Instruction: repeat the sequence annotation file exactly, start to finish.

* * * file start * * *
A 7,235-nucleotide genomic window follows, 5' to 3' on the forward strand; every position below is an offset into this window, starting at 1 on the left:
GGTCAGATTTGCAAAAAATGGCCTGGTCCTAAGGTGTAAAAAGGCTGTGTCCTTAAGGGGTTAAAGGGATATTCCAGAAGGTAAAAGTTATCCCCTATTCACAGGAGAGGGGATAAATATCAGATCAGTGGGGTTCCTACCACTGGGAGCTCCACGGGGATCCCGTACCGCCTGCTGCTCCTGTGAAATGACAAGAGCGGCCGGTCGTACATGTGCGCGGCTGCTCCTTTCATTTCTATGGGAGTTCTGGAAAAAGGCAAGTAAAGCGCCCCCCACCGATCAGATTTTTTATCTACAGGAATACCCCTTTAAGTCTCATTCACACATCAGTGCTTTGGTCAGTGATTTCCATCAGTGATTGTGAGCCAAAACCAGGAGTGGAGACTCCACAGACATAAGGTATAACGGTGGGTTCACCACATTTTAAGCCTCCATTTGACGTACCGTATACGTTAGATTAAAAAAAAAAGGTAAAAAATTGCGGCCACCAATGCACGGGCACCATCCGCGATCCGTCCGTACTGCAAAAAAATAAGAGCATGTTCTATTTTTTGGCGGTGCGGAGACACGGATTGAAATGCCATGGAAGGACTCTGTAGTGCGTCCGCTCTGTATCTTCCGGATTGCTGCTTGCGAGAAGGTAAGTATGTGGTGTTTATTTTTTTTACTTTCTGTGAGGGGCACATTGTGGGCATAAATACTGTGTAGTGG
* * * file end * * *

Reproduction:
A 7,235-nucleotide genomic window follows, 5' to 3' on the forward strand; every position below is an offset into this window, starting at 1 on the left:
GGTCAGATTTGCAAAAAATGGCCTGGTCCTAAGGTGTAAAAAGGCTGTGTCCTTAAGGGGTTAAAGGGATATTCCAGAAGGTAAAAGTTATCCCCTATTCACAGGAGAGGGGATAAATATCAGATCAGTGGGGTTCCTACCACTGGGAGCTCCACGGGGATCCCGTACCGCCTGCTGCTCCTGTGAAATGACAAGAGCGGCCGGTCGTACATGTGCGCGGCTGCTCCTTTCATTTCTATGGGAGTTCTGGAAAAAGGCAAGTAAAGCGCCCCCCACCGATCAGATTTTTTATCTACAGGAATACCCCTTTAAGTCTCATTCACACATCAGTGCTTTGGTCAGTGATTTCCATCAGTGATTGTGAGCCAAAACCAGGAGTGGAGACTCCACAGACATAAGGTATAACGGTGGGTTCACCACATTTTAAGCCTCCATTTGACGTACCGTATACGTTAGATTAAAAAAAAAAGGTAAAAAATTGCGGCCACCAATGCACGGGCACCATCCGCGATCCGTCCGTACTGCAAAAAAATAAGAGCATGTTCTATTTTTTGGCGGTGCGGAGACACGGATTGAAATGCCATGGAAGGACTCTGTAGTGCGTCCGCTCTGTATCTTCCGGATTGCTGCTTGCGAGAAGGTAAGTATGTGGTGTTTATTTTTTTTACTTTCTGTGAGGGGCACATTGTGGGCATAAATACTGTGTAGTGG